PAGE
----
In this episode of “Surf Technique” we explain surf equipment (surfboard and the surf accessories) for people who have never surfed before, and are not familiar with the surf jargon.


surf equipment

Surf Equipment


Elements of the surfboards:


surfboard nose shape1. Nose

This is the front part of the surfboard.

There are a couple of different variations, from pointy (generally a shortboard) to a very round nose, which are found on fish shortboards, mini-mals and longboards.

As a general rule of thumb, a more Pointy Nose means more manoeuvrable but less paddle flotation, versus the Round Nose, which is less manoeuvrable, but provides better flotation and wave catching ability.



2. surfboard rockerRocker

You will see the rocker of a surfboard when you hold the board sideways; it’s the curve of the board from front to back. More curve on the Rocker means a slower board, but this gives more manoeuvrability. A straighter rocker means more speed but, you’ve guessed it, less manoeuvrability.



3. surfboard concavesConcaves

The concave is the shape of the bottom of the board from side to side.

There are numerous variations: Some boards are completely flat (no concave), others have a bit of a ‘belly’ and others are shaped as if you were holding in your belly (a curve inwards).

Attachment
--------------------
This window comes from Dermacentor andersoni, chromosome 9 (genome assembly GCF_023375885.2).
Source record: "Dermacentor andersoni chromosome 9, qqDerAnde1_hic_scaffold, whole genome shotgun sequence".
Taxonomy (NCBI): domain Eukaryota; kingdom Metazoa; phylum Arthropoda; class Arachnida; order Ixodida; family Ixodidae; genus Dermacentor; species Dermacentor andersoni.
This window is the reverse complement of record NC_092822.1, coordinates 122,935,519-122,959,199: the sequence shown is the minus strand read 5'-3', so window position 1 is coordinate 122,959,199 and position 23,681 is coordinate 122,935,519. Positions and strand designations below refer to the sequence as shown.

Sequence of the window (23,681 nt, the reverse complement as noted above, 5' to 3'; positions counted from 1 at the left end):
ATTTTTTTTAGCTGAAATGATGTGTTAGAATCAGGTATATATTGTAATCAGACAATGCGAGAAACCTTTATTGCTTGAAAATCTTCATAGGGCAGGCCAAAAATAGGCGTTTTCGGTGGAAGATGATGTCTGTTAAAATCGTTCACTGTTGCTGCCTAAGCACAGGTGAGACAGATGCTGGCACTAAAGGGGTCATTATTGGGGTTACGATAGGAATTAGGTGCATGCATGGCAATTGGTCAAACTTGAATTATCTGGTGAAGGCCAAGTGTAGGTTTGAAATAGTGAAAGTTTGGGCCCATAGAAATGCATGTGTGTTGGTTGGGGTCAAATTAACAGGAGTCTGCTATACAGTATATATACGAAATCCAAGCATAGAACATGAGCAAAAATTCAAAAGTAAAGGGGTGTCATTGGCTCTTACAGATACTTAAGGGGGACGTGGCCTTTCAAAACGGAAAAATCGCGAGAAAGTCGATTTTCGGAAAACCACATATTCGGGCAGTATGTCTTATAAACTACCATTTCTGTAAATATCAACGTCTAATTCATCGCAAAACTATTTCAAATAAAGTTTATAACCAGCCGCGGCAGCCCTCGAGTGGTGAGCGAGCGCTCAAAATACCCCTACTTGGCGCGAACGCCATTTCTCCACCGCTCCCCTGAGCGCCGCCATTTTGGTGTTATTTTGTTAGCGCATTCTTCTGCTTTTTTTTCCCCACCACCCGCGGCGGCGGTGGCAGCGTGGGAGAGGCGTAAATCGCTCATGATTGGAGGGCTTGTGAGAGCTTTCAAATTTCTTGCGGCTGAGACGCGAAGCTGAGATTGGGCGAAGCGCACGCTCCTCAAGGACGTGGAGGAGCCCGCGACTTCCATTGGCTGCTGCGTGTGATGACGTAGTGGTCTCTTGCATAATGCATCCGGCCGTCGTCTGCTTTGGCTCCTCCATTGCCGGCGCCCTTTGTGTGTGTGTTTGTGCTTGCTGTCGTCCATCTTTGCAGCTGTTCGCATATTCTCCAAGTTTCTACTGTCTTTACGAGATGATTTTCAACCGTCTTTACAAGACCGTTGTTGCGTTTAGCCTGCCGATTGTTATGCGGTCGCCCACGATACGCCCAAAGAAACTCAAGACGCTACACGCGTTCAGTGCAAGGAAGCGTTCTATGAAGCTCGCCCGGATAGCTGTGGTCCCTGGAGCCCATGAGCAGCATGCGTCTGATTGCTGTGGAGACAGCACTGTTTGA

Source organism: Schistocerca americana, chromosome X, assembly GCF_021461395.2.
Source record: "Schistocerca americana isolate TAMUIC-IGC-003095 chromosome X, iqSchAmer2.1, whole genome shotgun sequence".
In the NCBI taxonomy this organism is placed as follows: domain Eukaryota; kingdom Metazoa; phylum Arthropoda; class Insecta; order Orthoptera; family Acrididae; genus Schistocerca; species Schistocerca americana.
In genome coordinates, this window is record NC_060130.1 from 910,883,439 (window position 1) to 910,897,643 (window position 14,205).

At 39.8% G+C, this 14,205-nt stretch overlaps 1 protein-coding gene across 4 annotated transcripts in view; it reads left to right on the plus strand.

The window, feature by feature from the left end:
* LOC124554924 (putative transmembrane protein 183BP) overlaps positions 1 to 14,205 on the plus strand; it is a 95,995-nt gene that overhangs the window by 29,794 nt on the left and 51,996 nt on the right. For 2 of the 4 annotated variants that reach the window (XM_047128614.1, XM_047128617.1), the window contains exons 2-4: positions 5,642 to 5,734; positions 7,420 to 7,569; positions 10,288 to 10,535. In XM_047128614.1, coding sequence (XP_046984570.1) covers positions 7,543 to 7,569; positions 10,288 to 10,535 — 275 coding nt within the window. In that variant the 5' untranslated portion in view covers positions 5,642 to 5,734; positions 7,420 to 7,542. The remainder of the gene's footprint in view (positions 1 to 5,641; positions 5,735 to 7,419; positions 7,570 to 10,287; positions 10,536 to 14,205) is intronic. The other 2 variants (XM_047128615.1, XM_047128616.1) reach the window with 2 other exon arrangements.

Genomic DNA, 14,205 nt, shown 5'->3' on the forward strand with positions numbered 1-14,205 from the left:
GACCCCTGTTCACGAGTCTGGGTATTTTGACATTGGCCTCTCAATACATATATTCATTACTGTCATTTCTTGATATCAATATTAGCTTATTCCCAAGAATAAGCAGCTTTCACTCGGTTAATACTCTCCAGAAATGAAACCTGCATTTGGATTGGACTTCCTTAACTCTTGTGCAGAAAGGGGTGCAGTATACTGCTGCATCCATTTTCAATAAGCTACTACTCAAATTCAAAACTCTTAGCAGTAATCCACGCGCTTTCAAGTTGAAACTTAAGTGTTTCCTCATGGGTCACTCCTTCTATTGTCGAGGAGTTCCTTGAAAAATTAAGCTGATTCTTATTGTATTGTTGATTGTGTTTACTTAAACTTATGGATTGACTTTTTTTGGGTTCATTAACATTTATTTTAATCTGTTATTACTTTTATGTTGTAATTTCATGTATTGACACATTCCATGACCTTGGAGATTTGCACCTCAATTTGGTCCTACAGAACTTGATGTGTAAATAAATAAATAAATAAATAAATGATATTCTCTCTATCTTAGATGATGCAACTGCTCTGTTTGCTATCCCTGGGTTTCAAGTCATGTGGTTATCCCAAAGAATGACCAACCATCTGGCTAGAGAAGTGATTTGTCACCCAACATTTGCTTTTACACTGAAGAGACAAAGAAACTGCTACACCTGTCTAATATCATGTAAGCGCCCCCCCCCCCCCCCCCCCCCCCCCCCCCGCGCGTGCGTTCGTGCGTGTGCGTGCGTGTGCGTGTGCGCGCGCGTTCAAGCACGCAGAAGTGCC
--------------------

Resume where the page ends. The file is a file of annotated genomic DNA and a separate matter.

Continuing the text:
Many have a double concave. Concaves control the water flow and amount of air which moves under your surfboard when riding, so it follows that the different concaves will cause the surfboard to act slightly differently.

Your surfboard shaper or local surfboard shop will explain more to you.

4. Leash.

This is the stretchy plastic cord that keeps your board from running away, using a Velcro strap. The surfboard leash gets attached to your leg which is on the back of the surfboard: Goofy footers (= right foot in front) put their leash on their left foot.

Natural or regular footed surfers put their leash on the right ankle.

5. Leash plug.

This is found on the back part. It’s used to attach the leash to the board and is an integral part of the surfboard (unlike the leash, which is detachable).

6. Fins.

These are the ‘rudders’ which allow you to steer and remain stable (providing the ‘grip’ on the wave). They are either fixed or removable. There are various different fin options available in surfboards.

You can have a large single fin, 2 medium size side fins, the thruster (the most popular) has 3 fins and some boards are quad (4) fins.

The performance of the board is heavily influenced by your fin set up. Again, your surfboard shaper or local surfboard shop will explain more to you.


7. surfboard tail shapesTail.

This is the back part. This is where you place your back foot. For extra grip, most shortboards have a deck pad made of grippy rubber on the tail.

8. Rail. (the ‘edge’ of the board if you like). Pay attention and you’ll see that rails can vary over the length of the board (in the middle of the board they will be fatter, tailing off towards the nose and tail).

Rounded rails help your board stick to the wave better, sharp ones cut into the wave and give you more speed, also giving you better manoeuvrability.

9. Bottom.

This is the bottom part of the board (with the aforementioned concaves).

10. Outline.